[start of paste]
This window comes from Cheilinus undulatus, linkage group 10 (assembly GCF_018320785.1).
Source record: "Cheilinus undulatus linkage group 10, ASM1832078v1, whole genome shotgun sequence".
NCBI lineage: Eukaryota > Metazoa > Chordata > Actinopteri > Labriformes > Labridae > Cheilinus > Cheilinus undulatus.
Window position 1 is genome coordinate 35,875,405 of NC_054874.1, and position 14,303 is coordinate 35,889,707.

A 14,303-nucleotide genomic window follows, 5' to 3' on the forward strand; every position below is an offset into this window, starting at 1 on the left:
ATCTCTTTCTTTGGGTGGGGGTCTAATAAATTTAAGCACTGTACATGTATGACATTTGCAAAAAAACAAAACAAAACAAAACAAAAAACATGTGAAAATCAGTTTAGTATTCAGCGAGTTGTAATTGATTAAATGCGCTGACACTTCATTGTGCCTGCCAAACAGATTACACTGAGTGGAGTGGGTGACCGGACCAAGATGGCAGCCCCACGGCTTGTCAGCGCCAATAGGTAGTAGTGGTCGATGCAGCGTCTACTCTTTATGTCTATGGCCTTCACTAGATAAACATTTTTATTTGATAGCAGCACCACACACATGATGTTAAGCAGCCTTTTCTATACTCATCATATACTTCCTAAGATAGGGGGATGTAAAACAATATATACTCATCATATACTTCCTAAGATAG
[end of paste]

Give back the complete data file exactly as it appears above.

This window comes from Cheilinus undulatus, linkage group 10 (assembly GCF_018320785.1).
Source record: "Cheilinus undulatus linkage group 10, ASM1832078v1, whole genome shotgun sequence".
NCBI lineage: Eukaryota > Metazoa > Chordata > Actinopteri > Labriformes > Labridae > Cheilinus > Cheilinus undulatus.
Window position 1 is genome coordinate 35,875,405 of NC_054874.1, and position 14,303 is coordinate 35,889,707.

A 14,303-nucleotide genomic window follows, 5' to 3' on the forward strand; every position below is an offset into this window, starting at 1 on the left:
ATCTCTTTCTTTGGGTGGGGGTCTAATAAATTTAAGCACTGTACATGTATGACATTTGCAAAAAAACAAAACAAAACAAAACAAAAAACATGTGAAAATCAGTTTAGTATTCAGCGAGTTGTAATTGATTAAATGCGCTGACACTTCATTGTGCCTGCCAAACAGATTACACTGAGTGGAGTGGGTGACCGGACCAAGATGGCAGCCCCACGGCTTGTCAGCGCCAATAGGTAGTAGTGGTCGATGCAGCGTCTACTCTTTATGTCTATGGCCTTCACTAGATAAACATTTTTATTTGATAGCAGCACCACACACATGATGTTAAGCAGCCTTTTCTATACTCATCATATACTTCCTAAGATAGGGGGATGTAAAACAATATATACTCATCATATACTTCCTAAGATAG